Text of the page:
Apollo emerges as a possible bidder for Countrywide

UK estate agency chain Countrywide confirmed that it has received an approach from another potential suitor, believed to be US private equity firm Apollo Management, after the collapse of its buyout talks with 3i.

Countrywide, the UK estate agency chain that recently rejected a buyout bid led by listed UK group 3i, confirmed this morning that it was in talks with another suitor about a possible deal.

In a regulatory news statement, released in response to weekend speculation, the company said that since the collapse of the 3i bid it had received a “preliminary approach” from an unrelated third party, “which may or may not lead to an offer being made for the entire issued and to be issued share capital of Countrywide.”

Countrywide did not reveal the identity of the new suitor, but a banking source confirmed that Apollo Management, the US private equity group that bought US real estate chain Realogy Corporation for $9 billion last year, was involved.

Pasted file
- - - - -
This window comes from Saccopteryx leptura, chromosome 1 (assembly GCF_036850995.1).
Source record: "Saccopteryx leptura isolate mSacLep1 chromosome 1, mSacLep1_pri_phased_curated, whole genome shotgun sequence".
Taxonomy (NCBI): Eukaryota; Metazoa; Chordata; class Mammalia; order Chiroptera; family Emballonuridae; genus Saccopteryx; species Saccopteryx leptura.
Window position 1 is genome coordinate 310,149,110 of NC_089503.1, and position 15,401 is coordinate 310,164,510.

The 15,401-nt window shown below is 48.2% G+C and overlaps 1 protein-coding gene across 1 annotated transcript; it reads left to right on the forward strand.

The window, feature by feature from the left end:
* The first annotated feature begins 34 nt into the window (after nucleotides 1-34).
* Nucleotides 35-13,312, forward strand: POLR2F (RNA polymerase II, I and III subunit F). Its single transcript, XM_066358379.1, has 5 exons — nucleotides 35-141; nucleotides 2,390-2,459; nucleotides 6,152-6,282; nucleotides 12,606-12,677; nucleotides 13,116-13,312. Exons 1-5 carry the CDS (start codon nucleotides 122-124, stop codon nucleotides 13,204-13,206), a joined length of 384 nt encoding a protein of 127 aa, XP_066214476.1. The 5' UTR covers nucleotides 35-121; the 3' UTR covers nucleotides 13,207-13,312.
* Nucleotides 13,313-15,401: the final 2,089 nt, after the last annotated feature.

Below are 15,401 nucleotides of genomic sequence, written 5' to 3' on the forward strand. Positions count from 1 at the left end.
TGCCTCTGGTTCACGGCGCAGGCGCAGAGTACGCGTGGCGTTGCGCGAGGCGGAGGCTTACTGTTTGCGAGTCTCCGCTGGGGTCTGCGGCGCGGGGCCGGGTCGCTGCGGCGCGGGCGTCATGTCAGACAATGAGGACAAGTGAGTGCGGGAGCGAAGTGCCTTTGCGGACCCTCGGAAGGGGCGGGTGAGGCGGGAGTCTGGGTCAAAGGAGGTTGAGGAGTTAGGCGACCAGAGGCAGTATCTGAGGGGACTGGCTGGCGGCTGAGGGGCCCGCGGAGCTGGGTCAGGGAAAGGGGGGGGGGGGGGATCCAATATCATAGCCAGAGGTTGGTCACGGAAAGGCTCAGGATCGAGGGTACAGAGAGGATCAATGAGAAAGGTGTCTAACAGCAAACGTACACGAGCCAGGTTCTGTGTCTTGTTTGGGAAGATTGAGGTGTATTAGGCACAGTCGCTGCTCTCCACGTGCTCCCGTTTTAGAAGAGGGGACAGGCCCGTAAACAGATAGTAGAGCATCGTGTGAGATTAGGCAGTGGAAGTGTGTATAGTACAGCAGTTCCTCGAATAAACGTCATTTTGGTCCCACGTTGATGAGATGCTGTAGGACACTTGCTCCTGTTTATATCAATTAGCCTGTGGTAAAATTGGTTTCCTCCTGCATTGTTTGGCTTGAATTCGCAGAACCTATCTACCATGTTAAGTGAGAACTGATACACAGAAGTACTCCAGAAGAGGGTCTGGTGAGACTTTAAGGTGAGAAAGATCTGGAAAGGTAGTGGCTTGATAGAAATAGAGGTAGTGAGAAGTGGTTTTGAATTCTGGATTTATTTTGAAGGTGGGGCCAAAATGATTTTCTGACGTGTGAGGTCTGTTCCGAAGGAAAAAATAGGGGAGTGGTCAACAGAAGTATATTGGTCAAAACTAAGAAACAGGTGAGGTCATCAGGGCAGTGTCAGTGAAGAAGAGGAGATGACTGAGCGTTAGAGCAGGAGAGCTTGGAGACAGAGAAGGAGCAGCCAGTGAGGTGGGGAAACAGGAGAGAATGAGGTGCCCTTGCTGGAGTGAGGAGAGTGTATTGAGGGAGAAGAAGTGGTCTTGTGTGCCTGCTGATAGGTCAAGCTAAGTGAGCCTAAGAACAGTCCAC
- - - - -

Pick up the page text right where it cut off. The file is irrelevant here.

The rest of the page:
Credit Suisse, which was one of Apollo’s advisers on the Realogy deal, is also advising on the potential Countrywide bid, the source said. However the bank declined to comment.

Countrywide’s shareholders voted on January 26 to reject the 3i-backed buyout bid after some of the company’s largest shareholders had criticised the 490p-per-share offer as being too low. Their criticism was based partly on Apollo’s Realogy deal, which valued the company at a multiple of 12 times 2006 earnings – substantially more than the 9 times multiple that 3i was offering for Countrywide.

According to a report in the London-based Sunday Times, the Apollo bid could value Countrywide at about £950 million (€1.44 billion; $1.86 billion). At 13:00 GMT today, Countrywide stock was trading up 29 pence at 564 pence, giving the company a market capitalisation of £963 million.
The emergence of another bidder would also allow 3i to rejoin the fray. It is currently banned from making another bid for Countrywide for six months, under UK takeover rules, but this obligation would disappear if a rival bid were submitted. However, 3i has so far insisted that it would not be raising its offer.